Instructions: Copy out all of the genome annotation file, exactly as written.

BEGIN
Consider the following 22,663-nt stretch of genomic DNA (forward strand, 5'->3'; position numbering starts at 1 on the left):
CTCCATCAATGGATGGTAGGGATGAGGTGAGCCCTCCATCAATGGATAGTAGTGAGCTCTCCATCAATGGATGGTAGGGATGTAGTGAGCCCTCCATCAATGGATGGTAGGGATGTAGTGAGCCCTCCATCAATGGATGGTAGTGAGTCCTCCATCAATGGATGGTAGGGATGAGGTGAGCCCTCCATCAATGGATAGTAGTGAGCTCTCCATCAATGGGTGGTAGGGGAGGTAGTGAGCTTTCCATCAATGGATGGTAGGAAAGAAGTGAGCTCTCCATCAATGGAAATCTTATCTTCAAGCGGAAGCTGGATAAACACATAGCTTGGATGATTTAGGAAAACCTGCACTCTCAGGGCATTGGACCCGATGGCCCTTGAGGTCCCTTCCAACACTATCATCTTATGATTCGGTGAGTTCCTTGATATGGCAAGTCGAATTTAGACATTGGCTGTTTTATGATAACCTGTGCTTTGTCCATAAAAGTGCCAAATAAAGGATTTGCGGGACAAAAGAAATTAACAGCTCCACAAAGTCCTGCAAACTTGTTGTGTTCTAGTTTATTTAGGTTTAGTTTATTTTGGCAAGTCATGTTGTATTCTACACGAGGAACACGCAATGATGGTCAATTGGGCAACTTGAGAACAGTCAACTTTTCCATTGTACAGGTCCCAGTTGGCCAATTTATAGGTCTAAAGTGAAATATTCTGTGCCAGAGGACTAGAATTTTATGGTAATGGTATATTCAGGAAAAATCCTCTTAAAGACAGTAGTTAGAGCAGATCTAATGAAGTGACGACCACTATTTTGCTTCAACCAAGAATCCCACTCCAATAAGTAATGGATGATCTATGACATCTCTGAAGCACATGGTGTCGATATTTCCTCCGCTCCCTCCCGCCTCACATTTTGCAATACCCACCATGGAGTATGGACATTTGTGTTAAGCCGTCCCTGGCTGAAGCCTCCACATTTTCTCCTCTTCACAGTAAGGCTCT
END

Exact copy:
Consider the following 22,663-nt stretch of genomic DNA (forward strand, 5'->3'; position numbering starts at 1 on the left):
CTCCATCAATGGATGGTAGGGATGAGGTGAGCCCTCCATCAATGGATAGTAGTGAGCTCTCCATCAATGGATGGTAGGGATGTAGTGAGCCCTCCATCAATGGATGGTAGGGATGTAGTGAGCCCTCCATCAATGGATGGTAGTGAGTCCTCCATCAATGGATGGTAGGGATGAGGTGAGCCCTCCATCAATGGATAGTAGTGAGCTCTCCATCAATGGGTGGTAGGGGAGGTAGTGAGCTTTCCATCAATGGATGGTAGGAAAGAAGTGAGCTCTCCATCAATGGAAATCTTATCTTCAAGCGGAAGCTGGATAAACACATAGCTTGGATGATTTAGGAAAACCTGCACTCTCAGGGCATTGGACCCGATGGCCCTTGAGGTCCCTTCCAACACTATCATCTTATGATTCGGTGAGTTCCTTGATATGGCAAGTCGAATTTAGACATTGGCTGTTTTATGATAACCTGTGCTTTGTCCATAAAAGTGCCAAATAAAGGATTTGCGGGACAAAAGAAATTAACAGCTCCACAAAGTCCTGCAAACTTGTTGTGTTCTAGTTTATTTAGGTTTAGTTTATTTTGGCAAGTCATGTTGTATTCTACACGAGGAACACGCAATGATGGTCAATTGGGCAACTTGAGAACAGTCAACTTTTCCATTGTACAGGTCCCAGTTGGCCAATTTATAGGTCTAAAGTGAAATATTCTGTGCCAGAGGACTAGAATTTTATGGTAATGGTATATTCAGGAAAAATCCTCTTAAAGACAGTAGTTAGAGCAGATCTAATGAAGTGACGACCACTATTTTGCTTCAACCAAGAATCCCACTCCAATAAGTAATGGATGATCTATGACATCTCTGAAGCACATGGTGTCGATATTTCCTCCGCTCCCTCCCGCCTCACATTTTGCAATACCCACCATGGAGTATGGACATTTGTGTTAAGCCGTCCCTGGCTGAAGCCTCCACATTTTCTCCTCTTCACAGTAAGGCTCT